CHRISTINE DAY Yeah, I totally think it did. I mean, I was kind of just letting this really vicious, depressing news cycle kind of take over my life in a way that I don’t think anything had really impacted me so deeply. And so once I started kind of forcing myself to commit this energy to restoring this space, I was able to do more things like in other areas of my house as well that had kind of gone neglected. You know, I’ve gotten back into the habit of not leaving dishes in the sink and I’ve gone back into the habit of, you know, reading for fun. Gosh, I know that this is a really easy time for people to sort of slip into those depressive episodes where you just feel disconnected from yourself and like you’re just kind of untethered really.
DACHER KELTNER Yeah. You know, one of the things that when we set goals like you’ve been talking about, Christine, it kind of opens you up to other ways in which you want to change your life. Do the dishes and, you know, keep other parts of the home organized, or new ideas about writing and this is just a time to think of a new path coming out of this pandemic. Are you seeing new ideas for books out of this practice?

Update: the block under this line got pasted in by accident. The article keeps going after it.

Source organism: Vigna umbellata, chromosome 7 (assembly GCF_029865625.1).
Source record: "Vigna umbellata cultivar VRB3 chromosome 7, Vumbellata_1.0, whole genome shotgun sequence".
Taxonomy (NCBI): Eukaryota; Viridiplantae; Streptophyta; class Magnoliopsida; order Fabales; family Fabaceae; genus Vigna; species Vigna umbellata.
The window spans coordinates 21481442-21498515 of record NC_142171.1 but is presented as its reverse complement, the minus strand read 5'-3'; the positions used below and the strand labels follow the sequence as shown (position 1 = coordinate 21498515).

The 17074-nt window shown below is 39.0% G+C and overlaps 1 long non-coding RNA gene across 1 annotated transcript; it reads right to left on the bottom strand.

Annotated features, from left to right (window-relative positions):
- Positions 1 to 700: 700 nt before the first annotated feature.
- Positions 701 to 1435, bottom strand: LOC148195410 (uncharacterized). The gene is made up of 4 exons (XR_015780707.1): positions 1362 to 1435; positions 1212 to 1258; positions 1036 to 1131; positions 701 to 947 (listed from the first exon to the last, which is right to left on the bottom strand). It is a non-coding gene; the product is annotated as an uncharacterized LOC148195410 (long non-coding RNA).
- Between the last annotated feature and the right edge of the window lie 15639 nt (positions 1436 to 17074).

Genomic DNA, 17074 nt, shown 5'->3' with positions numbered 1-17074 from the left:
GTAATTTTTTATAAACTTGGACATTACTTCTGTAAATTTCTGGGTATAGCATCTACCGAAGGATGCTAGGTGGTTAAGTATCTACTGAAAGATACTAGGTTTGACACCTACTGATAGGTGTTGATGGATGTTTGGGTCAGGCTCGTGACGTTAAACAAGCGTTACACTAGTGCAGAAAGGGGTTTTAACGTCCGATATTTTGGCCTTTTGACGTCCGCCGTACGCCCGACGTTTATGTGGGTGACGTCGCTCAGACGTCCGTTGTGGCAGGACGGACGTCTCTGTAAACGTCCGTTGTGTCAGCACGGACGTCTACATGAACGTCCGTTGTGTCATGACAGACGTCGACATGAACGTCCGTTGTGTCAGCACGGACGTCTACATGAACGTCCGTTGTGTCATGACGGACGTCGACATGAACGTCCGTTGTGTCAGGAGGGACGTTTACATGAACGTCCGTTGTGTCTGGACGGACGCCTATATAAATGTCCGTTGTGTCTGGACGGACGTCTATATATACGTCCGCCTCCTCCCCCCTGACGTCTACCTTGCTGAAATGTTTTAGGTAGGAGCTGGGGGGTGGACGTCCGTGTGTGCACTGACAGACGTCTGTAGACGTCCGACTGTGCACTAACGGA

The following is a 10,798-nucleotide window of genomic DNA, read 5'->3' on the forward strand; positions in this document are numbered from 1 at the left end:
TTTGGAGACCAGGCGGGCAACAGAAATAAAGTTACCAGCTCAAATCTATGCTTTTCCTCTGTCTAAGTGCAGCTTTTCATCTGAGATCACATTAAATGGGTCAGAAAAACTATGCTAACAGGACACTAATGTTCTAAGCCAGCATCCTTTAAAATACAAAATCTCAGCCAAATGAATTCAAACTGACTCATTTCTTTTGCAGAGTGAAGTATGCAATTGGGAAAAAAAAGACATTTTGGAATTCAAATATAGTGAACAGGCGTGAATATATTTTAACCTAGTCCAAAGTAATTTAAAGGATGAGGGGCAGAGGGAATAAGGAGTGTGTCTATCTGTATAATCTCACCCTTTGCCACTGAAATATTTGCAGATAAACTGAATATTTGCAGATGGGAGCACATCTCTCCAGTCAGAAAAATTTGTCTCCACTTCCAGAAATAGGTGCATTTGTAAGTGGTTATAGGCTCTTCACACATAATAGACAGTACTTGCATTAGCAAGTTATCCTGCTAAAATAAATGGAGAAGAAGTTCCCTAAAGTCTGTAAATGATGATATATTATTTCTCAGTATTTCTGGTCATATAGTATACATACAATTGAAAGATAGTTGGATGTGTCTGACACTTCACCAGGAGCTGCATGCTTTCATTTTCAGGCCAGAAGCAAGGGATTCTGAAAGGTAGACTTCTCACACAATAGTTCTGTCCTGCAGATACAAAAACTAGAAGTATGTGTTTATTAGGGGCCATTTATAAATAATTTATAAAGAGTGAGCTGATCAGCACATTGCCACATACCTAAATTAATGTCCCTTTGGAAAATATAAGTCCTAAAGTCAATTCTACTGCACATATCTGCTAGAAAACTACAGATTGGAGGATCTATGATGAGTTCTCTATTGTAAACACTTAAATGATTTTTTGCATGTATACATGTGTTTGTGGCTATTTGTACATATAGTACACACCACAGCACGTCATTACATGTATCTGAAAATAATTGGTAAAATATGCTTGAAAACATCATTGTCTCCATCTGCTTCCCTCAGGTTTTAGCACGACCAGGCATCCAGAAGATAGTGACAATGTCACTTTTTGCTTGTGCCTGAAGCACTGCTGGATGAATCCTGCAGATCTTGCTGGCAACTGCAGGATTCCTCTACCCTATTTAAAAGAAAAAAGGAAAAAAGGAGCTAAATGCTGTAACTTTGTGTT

CHRISTINE DAY It’s funny because I’ve had this, like, vague idea just hovering in the back of my mind all this time, but I hadn’t really figured it out. And then actually doing this practice and when I stopped looking outward at all the chaos and really turned inward and started, you know, feeling better about myself and feeling more like: this is a rare opportunity we have to really do that inward work, and to really sort of set a new path going forward. And then I wrote this––and this never happens for me––I wrote this really detailed, like, 17-page outline for this book that I had in mind this idea I had in my head three years ago, that is cool. And I’ve since written about 10000 words for it. Right now it just feels so good and so right. It feels like this little escape route I’ve created for myself almost.